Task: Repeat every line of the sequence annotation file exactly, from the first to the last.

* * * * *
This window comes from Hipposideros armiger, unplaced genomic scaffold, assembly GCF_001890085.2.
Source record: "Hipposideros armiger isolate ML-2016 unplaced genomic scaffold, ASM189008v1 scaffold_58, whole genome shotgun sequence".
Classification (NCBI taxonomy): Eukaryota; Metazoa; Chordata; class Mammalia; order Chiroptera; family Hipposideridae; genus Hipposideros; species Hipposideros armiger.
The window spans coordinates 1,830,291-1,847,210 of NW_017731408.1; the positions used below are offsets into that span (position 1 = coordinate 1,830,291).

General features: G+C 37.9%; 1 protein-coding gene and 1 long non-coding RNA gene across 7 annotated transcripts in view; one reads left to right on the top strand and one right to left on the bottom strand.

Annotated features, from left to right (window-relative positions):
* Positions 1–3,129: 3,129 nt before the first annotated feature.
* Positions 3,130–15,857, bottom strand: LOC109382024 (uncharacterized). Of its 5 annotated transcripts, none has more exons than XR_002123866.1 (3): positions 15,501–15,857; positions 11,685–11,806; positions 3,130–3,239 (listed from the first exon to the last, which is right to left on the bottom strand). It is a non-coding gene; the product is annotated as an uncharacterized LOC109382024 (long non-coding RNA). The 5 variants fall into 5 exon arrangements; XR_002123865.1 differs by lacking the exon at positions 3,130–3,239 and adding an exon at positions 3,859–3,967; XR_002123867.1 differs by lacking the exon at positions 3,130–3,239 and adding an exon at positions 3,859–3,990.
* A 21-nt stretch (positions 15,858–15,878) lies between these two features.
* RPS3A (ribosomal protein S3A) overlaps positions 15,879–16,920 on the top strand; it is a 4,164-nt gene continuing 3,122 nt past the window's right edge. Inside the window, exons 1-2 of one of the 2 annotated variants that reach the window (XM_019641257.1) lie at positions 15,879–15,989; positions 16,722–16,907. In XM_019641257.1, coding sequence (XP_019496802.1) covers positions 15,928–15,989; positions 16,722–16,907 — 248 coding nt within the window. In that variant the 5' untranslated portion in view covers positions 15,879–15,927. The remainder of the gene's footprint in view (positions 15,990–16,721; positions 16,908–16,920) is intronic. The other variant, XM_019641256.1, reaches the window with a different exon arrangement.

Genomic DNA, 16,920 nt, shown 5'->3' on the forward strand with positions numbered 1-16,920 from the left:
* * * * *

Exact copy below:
This window comes from Hipposideros armiger, unplaced genomic scaffold, assembly GCF_001890085.2.
Source record: "Hipposideros armiger isolate ML-2016 unplaced genomic scaffold, ASM189008v1 scaffold_58, whole genome shotgun sequence".
Classification (NCBI taxonomy): Eukaryota; Metazoa; Chordata; class Mammalia; order Chiroptera; family Hipposideridae; genus Hipposideros; species Hipposideros armiger.
The window spans coordinates 1,830,291-1,847,210 of NW_017731408.1; the positions used below are offsets into that span (position 1 = coordinate 1,830,291).

General features: G+C 37.9%; 1 protein-coding gene and 1 long non-coding RNA gene across 7 annotated transcripts in view; one reads left to right on the top strand and one right to left on the bottom strand.

Annotated features, from left to right (window-relative positions):
* Positions 1–3,129: 3,129 nt before the first annotated feature.
* Positions 3,130–15,857, bottom strand: LOC109382024 (uncharacterized). Of its 5 annotated transcripts, none has more exons than XR_002123866.1 (3): positions 15,501–15,857; positions 11,685–11,806; positions 3,130–3,239 (listed from the first exon to the last, which is right to left on the bottom strand). It is a non-coding gene; the product is annotated as an uncharacterized LOC109382024 (long non-coding RNA). The 5 variants fall into 5 exon arrangements; XR_002123865.1 differs by lacking the exon at positions 3,130–3,239 and adding an exon at positions 3,859–3,967; XR_002123867.1 differs by lacking the exon at positions 3,130–3,239 and adding an exon at positions 3,859–3,990.
* A 21-nt stretch (positions 15,858–15,878) lies between these two features.
* RPS3A (ribosomal protein S3A) overlaps positions 15,879–16,920 on the top strand; it is a 4,164-nt gene continuing 3,122 nt past the window's right edge. Inside the window, exons 1-2 of one of the 2 annotated variants that reach the window (XM_019641257.1) lie at positions 15,879–15,989; positions 16,722–16,907. In XM_019641257.1, coding sequence (XP_019496802.1) covers positions 15,928–15,989; positions 16,722–16,907 — 248 coding nt within the window. In that variant the 5' untranslated portion in view covers positions 15,879–15,927. The remainder of the gene's footprint in view (positions 15,990–16,721; positions 16,908–16,920) is intronic. The other variant, XM_019641256.1, reaches the window with a different exon arrangement.

Genomic DNA, 16,920 nt, shown 5'->3' on the forward strand with positions numbered 1-16,920 from the left: